Ever walked into a comic-con to a sea of Funko Pops, Furry-like getups, and just about a million Joker cosplayers, only to find yourself feeling a little out of place? Well, you’re definitely not alone — and the Toronto Comic Arts Festival is here to help.
TCAF, held each May, is a laid-back, indie-focused event that connects creators with readers in a welcoming and completely nonthreatening atmosphere. Funded in part by the Ontario Arts Council, the event is totally free and open to the public (though you might find yourself with an empty wallet after perusing just the first floor). And don’t worry about the frigid Canadian weather — the snow’s all melted by May. (Usually.)
Founded in 2003, the festival has seen dramatic growth in popularity since it moved over to the Toronto Reference Library seven years ago. Last year saw 25,000 people walk through the doors over the festival’s two days — twice that of 2010. The library itself is quite the sight, with five open-concept floors spanning 416,035 sq. ft. It’s just about the perfect location for a con like this: Bright, open, and more than enough floor space for a few hundred comic creators to display their work.
TCAF is uncomplicated; elaborate cosplay is discouraged, and you won’t find any $50-to-shake-Norman-Reedus’s-hand-and-make-him-strike-a-pinup-pose-with-you kind of thing (although rumor has it that Chop Zoltron might be into that). Instead, you may even walk over to your favorite writer or artist and find no line at all at their booth. The festival’s history laid out on the TCAF site best describes its aim:
“While most of shows of this nature are pop-culture events and tend to be insular in nature, we wanted to do something that dealt more specifically with the art form of comics itself, with an emphasis on genre appreciation and open interaction between creators and their community.”
In addition to the three floors packed with exhibitors, TCAF holds several free workshops and panels to help out aspiring creators and offer some insight into the creative processes of today’s biggest names. Check out audio below from the Image 25th: Designing New Worlds panel with Sloane Leong (From Under Mountains), Jamie McKelvie (The Wicked + The Divine), Simon Roy (Prophet: Earth War), and Andrew MacLean (Head Lopper), of which moderator David Brothers said: “We’re here to talk about defining new worlds, which is kind of a long way of saying comics are fake, but you believe in them, and why does that happen?”
TCAF also dedicates a large section of the library to gaming and featuring the Comics x Games Jam, which “pairs comic artists with game designers to create unique works of interactive digital art.” There’s the “arcade”, too, where attendees can play games by local independent developers.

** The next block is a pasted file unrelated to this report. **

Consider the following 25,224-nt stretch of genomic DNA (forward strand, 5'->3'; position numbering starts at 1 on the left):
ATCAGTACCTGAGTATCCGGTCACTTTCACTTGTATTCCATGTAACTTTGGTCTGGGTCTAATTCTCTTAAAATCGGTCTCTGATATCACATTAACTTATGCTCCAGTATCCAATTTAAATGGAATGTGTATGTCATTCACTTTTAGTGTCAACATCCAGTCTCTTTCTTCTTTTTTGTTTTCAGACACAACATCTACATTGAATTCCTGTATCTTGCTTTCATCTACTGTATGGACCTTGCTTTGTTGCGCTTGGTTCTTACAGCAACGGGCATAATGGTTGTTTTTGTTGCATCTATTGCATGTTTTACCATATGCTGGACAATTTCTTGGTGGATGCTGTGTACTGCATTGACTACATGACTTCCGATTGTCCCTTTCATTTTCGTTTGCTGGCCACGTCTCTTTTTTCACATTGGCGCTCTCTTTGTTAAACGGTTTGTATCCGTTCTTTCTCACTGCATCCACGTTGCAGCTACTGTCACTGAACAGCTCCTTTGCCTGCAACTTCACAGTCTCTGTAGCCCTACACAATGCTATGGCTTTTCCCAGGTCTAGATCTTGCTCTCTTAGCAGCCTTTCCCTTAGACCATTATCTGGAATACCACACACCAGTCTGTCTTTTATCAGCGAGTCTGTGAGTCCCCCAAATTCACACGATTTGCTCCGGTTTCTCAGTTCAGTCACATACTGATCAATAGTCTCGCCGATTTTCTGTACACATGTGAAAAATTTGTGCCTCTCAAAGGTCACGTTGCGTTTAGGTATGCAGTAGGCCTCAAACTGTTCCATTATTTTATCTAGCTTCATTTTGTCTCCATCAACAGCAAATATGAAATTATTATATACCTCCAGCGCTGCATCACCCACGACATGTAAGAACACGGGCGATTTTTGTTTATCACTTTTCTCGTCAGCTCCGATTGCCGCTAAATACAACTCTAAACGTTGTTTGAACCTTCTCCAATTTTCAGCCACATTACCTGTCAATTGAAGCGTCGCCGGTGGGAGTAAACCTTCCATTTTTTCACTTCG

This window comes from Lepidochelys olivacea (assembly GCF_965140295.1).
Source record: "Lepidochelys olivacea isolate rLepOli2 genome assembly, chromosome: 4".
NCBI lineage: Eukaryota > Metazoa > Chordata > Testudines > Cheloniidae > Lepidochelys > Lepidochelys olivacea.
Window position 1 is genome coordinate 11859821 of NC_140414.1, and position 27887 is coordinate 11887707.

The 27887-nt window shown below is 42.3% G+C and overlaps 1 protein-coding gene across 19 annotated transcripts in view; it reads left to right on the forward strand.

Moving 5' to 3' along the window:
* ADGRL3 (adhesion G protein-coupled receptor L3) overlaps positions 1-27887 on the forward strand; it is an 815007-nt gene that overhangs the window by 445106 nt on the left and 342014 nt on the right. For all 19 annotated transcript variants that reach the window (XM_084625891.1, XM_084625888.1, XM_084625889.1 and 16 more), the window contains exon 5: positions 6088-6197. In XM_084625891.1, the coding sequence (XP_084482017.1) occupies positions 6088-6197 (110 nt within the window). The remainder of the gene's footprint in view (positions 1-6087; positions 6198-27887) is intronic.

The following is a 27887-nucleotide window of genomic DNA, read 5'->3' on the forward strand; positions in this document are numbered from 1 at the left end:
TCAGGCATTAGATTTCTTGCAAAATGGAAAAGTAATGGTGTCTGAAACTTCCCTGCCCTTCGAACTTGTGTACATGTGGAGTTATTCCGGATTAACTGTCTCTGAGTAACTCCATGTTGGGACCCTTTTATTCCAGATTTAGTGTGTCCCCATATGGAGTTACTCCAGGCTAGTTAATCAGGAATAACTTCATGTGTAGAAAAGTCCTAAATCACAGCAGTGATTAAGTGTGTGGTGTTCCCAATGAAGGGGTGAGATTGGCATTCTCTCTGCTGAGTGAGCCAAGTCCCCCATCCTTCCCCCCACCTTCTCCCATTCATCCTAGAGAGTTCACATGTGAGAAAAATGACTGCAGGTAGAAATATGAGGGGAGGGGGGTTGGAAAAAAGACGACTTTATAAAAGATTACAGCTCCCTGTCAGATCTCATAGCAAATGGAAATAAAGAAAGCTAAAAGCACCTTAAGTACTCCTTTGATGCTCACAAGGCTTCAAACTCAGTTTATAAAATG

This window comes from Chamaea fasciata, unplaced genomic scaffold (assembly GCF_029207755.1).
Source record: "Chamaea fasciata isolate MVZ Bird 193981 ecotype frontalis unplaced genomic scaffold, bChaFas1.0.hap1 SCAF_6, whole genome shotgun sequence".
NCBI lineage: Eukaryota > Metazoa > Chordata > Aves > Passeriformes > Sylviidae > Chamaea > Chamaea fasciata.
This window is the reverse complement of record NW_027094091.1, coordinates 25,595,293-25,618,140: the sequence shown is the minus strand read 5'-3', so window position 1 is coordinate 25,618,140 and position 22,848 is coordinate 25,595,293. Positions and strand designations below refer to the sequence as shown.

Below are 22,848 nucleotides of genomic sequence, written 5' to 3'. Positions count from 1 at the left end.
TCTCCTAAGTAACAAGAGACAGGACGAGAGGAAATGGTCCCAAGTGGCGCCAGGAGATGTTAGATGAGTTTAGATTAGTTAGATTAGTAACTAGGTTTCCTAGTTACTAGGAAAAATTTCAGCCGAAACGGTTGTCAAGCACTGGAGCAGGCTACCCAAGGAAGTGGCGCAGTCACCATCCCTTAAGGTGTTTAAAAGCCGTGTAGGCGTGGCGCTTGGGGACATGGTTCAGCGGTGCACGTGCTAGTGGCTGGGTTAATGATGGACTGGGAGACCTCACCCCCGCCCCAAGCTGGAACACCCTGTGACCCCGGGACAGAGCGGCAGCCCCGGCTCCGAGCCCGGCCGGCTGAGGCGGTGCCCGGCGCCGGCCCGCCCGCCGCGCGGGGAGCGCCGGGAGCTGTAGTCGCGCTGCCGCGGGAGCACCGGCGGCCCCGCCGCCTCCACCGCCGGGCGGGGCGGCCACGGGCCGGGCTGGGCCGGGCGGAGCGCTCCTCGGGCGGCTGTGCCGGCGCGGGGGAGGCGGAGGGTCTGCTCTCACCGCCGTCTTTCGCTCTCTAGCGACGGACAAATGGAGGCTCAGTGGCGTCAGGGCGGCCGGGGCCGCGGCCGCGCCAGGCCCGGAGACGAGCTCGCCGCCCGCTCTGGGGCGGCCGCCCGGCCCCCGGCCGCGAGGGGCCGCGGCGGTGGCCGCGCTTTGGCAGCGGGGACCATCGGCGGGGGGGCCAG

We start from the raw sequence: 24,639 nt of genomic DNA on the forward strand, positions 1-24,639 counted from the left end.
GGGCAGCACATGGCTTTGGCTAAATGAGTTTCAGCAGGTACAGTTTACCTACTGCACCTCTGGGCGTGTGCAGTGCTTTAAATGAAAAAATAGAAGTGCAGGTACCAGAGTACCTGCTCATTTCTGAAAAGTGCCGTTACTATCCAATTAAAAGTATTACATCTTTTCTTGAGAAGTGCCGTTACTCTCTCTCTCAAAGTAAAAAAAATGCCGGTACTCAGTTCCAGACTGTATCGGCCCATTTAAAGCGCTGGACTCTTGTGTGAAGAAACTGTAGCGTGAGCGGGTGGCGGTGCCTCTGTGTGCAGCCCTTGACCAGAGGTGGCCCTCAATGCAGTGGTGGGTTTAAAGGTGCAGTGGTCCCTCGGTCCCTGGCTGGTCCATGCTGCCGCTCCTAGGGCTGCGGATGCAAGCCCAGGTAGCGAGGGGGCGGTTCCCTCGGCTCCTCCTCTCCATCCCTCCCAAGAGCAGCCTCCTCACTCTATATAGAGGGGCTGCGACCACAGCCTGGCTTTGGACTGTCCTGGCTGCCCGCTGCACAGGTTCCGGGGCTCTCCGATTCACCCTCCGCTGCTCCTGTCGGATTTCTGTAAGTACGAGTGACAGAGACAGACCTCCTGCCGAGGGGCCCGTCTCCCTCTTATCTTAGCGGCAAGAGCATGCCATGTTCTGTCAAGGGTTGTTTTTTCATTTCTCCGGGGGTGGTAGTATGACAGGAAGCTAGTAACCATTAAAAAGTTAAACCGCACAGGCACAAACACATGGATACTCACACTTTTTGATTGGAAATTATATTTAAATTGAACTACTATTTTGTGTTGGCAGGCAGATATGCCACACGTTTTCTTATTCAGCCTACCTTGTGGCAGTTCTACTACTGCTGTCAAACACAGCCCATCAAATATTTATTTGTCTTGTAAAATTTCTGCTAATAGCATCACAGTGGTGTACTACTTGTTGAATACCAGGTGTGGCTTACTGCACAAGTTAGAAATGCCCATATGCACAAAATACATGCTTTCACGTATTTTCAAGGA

There’s no denying that TCAF is a win-win for attendees in nearly every respect — but creators are eager to voice their love for the festival, too.
Ryan North (The Unbeatable Squirrel Girl, Adventure Time) was contentedly rifling through an issue of Jughead as I approached, no line in sight. (“Ugh, sorry, look at me, I’m just reading my own comic.”) We chatted for a few minutes about the best things about TCAF, and what sets it apart from other cons:
“It’s my favorite show, and what I love about it is that it is entirely open to the public, so you get people coming by who don’t know there’s even a show today. I had an interaction one year where someone looked at my Dinosaur Comics and said, “What is this?” And I was like, “This is a Dinosaur Comic, it’s the same picture every day,” blah blah blah. He’s like, “No no no, like, what is comics? What is this medium?” And you get to be someone’s first comic book. … I love the variety, I love that people can explore and experience comics for the first time just by wandering through a library, which is great.”
Babs Tarr (Motor Crush, Batgirl), clad in a badass Motor Crush-inspired outfit, told me why TCAF speaks to her more than most other cons:
“It’s just refreshing, because as someone who grew up with manga and slice of life comics more than superhero comics, coming here and reading these stories appeal to me way more than superhero stories. … It’s like Small Press Expo, which makes me nostalgic for school, ’cause I started as an illustrator, not a comic artist. So that’s more my speed.”
Cameron Stewart (Batgirl, Fight Club 2), seated next to Tarr, added:
“… It has a really different vibe than a lot of North American comic conventions. … A lot of North American shows, and some of the international ones now, have just like, big media events, and it’s more like movies and pop culture and that kind of thing. And this is one that still feels very much about comics, primarily, first and foremost. … I live in Toronto now, but prior to that I’d still come back and attend the show. It’s worth traveling for. Some conventions kind of bum me out, and this has never been one of them.”
For anyone who appreciates a comic-con actually about comics as much as I do, TCAF is pretty much the best-case scenario. Perhaps my feelings about it can be best summed up in a simple tweet from Jamie McKelvie after the festival:
Fantastic time once again at TCAF. My favourite North American show. Thanks to all who stopped by the table!
— Jamie McKelvie (@McKelvie) May 13, 2017